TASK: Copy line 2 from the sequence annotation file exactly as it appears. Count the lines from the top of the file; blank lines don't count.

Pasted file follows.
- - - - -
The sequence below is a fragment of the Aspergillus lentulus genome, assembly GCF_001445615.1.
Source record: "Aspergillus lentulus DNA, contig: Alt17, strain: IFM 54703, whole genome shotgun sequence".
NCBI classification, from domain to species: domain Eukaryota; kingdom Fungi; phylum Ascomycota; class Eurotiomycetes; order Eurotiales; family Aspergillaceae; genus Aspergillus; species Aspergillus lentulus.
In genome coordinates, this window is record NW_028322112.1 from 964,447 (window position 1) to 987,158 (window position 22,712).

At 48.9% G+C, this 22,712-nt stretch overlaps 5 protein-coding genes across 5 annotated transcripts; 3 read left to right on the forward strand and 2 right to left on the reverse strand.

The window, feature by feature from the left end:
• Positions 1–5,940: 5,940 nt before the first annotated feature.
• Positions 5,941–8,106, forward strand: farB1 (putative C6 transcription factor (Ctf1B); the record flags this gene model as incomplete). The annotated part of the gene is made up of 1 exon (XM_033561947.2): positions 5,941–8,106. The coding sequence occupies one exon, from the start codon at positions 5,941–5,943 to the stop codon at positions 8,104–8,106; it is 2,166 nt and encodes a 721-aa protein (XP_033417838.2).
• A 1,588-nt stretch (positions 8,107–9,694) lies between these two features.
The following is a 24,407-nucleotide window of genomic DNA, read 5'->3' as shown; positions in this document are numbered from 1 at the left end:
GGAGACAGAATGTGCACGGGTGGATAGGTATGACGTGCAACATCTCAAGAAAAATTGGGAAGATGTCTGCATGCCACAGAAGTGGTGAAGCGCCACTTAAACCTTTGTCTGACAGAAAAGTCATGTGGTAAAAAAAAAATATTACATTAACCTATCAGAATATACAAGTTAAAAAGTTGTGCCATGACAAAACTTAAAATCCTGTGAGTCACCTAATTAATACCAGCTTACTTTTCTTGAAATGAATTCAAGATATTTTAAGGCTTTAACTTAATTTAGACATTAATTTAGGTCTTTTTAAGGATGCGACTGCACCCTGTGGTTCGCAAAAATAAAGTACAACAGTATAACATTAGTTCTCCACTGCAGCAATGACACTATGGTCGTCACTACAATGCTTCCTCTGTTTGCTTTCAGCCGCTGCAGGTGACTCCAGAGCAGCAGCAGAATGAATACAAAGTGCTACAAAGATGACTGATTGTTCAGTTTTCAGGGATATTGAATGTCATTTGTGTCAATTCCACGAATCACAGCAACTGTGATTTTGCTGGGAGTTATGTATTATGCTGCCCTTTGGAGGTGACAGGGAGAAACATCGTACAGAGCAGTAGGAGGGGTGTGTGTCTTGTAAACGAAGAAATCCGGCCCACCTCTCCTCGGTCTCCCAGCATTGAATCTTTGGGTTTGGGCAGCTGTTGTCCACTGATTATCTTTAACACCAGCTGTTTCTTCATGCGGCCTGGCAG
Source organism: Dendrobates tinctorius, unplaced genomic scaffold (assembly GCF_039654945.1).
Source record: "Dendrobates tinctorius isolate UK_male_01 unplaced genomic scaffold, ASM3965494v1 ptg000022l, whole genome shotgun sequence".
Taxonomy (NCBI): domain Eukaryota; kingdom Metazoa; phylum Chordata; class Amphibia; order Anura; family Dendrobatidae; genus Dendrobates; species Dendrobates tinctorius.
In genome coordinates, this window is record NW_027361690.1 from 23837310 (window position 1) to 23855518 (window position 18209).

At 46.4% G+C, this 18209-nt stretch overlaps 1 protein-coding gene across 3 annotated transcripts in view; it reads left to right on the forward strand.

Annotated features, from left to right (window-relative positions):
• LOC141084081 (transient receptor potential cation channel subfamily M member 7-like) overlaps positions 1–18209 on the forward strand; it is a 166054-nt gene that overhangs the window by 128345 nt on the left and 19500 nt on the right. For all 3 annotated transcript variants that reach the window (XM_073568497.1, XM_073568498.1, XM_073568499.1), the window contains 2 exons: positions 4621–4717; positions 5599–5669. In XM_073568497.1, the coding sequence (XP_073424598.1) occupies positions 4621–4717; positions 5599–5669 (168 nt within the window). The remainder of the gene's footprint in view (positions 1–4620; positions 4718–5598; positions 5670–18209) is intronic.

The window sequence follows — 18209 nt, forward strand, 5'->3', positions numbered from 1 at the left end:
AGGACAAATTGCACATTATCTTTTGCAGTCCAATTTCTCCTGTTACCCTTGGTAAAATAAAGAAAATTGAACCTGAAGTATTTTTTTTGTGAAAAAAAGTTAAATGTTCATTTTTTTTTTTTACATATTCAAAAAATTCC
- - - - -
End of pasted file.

Source record: "Aspergillus lentulus DNA, contig: Alt17, strain: IFM 54703, whole genome shotgun sequence".